CHESTER — Prison guard Brad Coleman contends that despite years of walking the tough tiers in Illinois' largest prison, anguish about the welfare of a particular murderer he has known all his life mentally pushed him over the edge.
That murderer is his brother, Chris Coleman, who is serving life without parole in an out-of-state prison for strangling his wife and two young sons in the family's Columbia home so he could be free to marry his girlfriend.
Brad Coleman contends that constant concern about his older brother, who was convicted in 2011, caused him to acquire post-traumatic stress disorder.
He said that after his brother's conviction, he was haunted by his duties as a Menard Correctional Center guard and the faces he saw daily of inmates doing life that reminded him of Chris, who will never be free.
Brad Coleman said that is what drove him to apply for a disability award that could pay him half his Menard salary, or $32,000 per year for seven years.
The approximately $224,000 tax-free settlement would come from the State Employees' Retirement System. A physician signed off on his disability claim.
"It's the (prison) environment. It weighs on you," Brad Coleman said when asked about the disability claim. "I wouldn't want anyone else to go through this."
While he is on unpaid leave from his state job, the 35-year-old Coleman works as a barber at his Chester business, Uptown Barbers, and as a part-time cop for the village's police department.
Symptoms of PTSD, according to the Department of Veterans Affairs, include, nightmares, vivid memories or flashbacks that a traumatic event is reoccurring, depression, feeling anxious, jittery or irritated and "thinking that you are always in danger." The syndrome often affects combat soldiers and rape victims.
Chester Police Chief M. Ryan Coffey said that while "the circumstances of this situation are unique," he does not believe the public would be in any danger when an armed Coleman patrols the streets.
Provided with details of Coleman's situation, Dr. Roger K. Pitman, a professor of psychiatry at Harvard Medical School who has written widely about PTSD, said "it would be a stretch" to confirm his claim. Pitman cautioned, however, that he cannot make a medical diagnosis without first examining a patient.
Brad Coleman said that while he is able to work in his own business and patrol the streets of Chester as a cop, he can no longer handle the guard job. Just seeing lifers like his brother Chris wore him down mentally, he said.
"It's been a nightmare," he said. He declined further comment.
Coleman's disability application is classified as "non-occupational," said executive director Tim Blair of the State Employees' Retirement System, which is primarily paid for by taxation although worker's contribute about 4 percent of their salaries. Such a claim can be because of events connected to something outside the job, such as an automobile accident injury or a traumatic experience not directly connected to being a guard.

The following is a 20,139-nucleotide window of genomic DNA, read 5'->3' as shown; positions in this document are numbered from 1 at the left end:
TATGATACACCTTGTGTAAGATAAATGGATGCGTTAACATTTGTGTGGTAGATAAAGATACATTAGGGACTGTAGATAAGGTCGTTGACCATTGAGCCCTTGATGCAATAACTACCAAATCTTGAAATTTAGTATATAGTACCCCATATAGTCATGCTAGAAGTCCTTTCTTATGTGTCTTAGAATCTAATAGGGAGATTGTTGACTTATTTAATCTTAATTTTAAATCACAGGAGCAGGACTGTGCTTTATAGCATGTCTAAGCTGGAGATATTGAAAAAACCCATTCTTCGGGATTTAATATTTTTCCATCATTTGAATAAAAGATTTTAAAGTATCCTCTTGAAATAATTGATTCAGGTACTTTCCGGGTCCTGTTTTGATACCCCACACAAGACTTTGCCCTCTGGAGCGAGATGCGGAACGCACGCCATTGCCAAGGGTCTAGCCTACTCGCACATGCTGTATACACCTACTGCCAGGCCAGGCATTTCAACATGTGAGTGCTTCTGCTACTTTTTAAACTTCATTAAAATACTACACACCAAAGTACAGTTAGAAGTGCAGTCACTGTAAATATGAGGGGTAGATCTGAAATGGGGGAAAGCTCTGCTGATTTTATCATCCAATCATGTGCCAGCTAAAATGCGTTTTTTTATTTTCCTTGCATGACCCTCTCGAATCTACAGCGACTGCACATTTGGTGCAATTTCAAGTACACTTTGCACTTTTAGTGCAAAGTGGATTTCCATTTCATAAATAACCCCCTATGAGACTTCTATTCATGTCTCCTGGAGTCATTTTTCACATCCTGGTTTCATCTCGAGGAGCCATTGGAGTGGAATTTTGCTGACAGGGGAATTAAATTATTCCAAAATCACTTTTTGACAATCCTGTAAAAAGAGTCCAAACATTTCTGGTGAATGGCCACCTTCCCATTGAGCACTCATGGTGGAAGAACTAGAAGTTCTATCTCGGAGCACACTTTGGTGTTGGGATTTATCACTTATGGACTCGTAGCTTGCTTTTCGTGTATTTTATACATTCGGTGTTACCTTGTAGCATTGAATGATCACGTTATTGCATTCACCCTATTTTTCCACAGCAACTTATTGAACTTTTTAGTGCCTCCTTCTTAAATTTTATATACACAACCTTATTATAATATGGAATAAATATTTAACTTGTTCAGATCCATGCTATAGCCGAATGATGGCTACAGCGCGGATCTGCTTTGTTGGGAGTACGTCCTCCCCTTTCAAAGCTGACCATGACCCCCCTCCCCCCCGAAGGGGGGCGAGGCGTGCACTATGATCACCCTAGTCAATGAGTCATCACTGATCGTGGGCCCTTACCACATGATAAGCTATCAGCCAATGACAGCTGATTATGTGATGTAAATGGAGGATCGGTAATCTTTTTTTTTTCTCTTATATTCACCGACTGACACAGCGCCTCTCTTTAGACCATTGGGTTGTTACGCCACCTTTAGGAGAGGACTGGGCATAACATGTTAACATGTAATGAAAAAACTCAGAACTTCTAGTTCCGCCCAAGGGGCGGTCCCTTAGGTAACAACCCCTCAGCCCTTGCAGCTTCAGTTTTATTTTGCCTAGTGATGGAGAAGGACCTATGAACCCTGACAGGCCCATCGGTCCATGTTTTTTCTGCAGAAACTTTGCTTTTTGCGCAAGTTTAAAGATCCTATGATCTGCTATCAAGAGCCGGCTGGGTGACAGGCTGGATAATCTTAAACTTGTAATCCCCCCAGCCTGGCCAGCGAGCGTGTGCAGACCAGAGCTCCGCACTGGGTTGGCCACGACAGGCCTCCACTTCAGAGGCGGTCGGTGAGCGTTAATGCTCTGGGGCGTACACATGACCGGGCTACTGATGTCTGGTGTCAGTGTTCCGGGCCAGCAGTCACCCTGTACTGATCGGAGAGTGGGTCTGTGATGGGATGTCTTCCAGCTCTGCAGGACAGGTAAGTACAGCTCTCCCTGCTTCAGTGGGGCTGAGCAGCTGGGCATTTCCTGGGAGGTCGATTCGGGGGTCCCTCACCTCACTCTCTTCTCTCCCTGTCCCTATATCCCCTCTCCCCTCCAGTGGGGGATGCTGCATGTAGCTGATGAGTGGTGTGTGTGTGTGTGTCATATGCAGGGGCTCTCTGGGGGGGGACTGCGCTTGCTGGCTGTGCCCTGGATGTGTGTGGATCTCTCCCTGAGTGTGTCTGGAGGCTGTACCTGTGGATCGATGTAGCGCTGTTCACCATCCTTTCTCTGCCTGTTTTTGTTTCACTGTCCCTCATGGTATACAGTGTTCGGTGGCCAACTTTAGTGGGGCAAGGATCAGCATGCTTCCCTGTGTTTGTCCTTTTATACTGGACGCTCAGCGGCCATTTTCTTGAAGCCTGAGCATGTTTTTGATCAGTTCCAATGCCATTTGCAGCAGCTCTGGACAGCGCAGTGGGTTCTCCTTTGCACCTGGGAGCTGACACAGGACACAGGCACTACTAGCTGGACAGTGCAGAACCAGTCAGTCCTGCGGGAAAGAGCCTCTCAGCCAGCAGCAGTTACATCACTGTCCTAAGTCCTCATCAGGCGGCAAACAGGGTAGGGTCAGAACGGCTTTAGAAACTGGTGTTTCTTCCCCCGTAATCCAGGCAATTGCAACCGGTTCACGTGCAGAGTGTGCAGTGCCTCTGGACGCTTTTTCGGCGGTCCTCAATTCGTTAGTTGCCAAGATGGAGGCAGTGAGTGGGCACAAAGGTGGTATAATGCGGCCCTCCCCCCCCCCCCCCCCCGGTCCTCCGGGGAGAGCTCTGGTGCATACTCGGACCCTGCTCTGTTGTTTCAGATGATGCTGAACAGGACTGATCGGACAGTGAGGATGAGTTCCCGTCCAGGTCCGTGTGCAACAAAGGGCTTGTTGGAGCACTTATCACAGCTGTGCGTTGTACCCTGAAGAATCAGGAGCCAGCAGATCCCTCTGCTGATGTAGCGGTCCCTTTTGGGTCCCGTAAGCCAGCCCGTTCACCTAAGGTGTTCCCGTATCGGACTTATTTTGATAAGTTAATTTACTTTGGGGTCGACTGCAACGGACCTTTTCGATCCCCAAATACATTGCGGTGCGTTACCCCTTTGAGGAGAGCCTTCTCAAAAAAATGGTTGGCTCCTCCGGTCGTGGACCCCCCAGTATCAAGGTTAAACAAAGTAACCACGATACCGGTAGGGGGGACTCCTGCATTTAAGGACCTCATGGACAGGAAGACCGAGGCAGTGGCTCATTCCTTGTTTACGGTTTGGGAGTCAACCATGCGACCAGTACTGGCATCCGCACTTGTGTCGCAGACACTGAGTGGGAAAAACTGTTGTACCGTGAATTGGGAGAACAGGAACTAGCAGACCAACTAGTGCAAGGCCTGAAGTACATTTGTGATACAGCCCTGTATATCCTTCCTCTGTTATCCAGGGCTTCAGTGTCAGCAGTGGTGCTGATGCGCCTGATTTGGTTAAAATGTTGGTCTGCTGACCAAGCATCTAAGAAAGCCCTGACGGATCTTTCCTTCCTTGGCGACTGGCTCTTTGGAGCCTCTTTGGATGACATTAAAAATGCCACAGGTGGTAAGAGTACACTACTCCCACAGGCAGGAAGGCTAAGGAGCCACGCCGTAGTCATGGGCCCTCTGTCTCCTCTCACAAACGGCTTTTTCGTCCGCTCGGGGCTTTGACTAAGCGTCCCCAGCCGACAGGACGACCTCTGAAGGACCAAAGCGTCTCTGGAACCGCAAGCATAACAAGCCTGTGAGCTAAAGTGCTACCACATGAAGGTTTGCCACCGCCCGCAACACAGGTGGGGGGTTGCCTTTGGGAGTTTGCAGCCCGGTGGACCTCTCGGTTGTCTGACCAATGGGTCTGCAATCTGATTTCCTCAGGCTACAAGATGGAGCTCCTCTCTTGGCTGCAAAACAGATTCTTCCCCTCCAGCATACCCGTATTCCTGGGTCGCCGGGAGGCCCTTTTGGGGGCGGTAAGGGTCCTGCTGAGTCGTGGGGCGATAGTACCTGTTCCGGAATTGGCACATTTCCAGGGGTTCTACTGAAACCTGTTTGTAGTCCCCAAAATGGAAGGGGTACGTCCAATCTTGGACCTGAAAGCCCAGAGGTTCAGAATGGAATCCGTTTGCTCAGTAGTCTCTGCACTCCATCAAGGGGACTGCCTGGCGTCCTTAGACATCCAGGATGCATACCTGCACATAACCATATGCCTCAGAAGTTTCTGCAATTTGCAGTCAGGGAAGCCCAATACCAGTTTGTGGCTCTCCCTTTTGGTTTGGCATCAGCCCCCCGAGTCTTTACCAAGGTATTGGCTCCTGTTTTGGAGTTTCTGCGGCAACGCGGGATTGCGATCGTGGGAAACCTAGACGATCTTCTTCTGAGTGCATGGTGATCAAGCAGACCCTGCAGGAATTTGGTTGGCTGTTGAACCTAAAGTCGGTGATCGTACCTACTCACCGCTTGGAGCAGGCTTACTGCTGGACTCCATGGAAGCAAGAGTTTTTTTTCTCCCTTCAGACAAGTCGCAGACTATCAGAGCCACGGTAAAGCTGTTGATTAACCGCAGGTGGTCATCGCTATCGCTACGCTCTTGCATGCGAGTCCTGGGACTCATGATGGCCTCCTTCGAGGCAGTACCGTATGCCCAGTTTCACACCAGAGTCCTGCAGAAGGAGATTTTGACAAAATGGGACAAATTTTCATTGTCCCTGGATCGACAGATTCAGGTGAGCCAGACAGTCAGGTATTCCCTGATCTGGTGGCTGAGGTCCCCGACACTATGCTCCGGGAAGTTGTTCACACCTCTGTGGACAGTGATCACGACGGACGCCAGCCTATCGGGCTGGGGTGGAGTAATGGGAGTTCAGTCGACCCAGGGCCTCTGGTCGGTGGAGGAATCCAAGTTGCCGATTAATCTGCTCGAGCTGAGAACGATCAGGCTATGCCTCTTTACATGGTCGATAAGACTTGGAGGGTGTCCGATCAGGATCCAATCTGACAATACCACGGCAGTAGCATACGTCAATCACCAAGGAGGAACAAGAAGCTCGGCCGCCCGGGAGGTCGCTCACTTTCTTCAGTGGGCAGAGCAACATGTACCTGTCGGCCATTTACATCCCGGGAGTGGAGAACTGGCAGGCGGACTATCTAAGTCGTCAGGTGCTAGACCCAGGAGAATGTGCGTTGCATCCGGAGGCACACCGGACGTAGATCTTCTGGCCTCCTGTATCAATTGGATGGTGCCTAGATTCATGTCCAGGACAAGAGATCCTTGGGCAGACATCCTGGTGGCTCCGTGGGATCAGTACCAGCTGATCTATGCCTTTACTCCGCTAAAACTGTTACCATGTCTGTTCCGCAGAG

"He has applied and his application is being considered consistently with other applications," Blair said. State and federal privacy laws prevented him from providing specific details, he said.
Tom Shaer, spokesman for the Illinois Department of Corrections, said that because of federal privacy laws he could not provide any medical information but confirmed that Coleman applied for a disability payment.
In a written statement, Shaer said Coleman submitted his application Nov. 24. It is still under consideration.
Shaer said that during the application process, state regulations required Coleman to use accumulated vacation and sick days to keep his state paycheck. Those paychecks ended recently and he is no longer being paid by the Department of Corrections, Shaer said Thursday.
During his brother's two-week trial, Brad Coleman sat with his mother, who entered the courthouse in a wheelchair. He was present every day and saw the grisly death photos of his sister-in-law and nephews who were strangled in their beds. Brad Coleman heard sordid sex tapes and photos depicting Chris Coleman and his girlfriend, and heard testimony of how his older brother tried to make it seem like the family had been targeted for violence by unknown would-be assailants.
The day of his brother's conviction on May 5, 2011, Brad Coleman heard the cheers and celebratory horn honking from more than a hundred onlookers at the Monroe County Courthouse in Waterloo. After his brother had been whisked back to the Monroe County Jail in a sheriff's department car, Brad Coleman, surrounded by television cameras, loaded his mother's wheelchair into the trunk of the family car.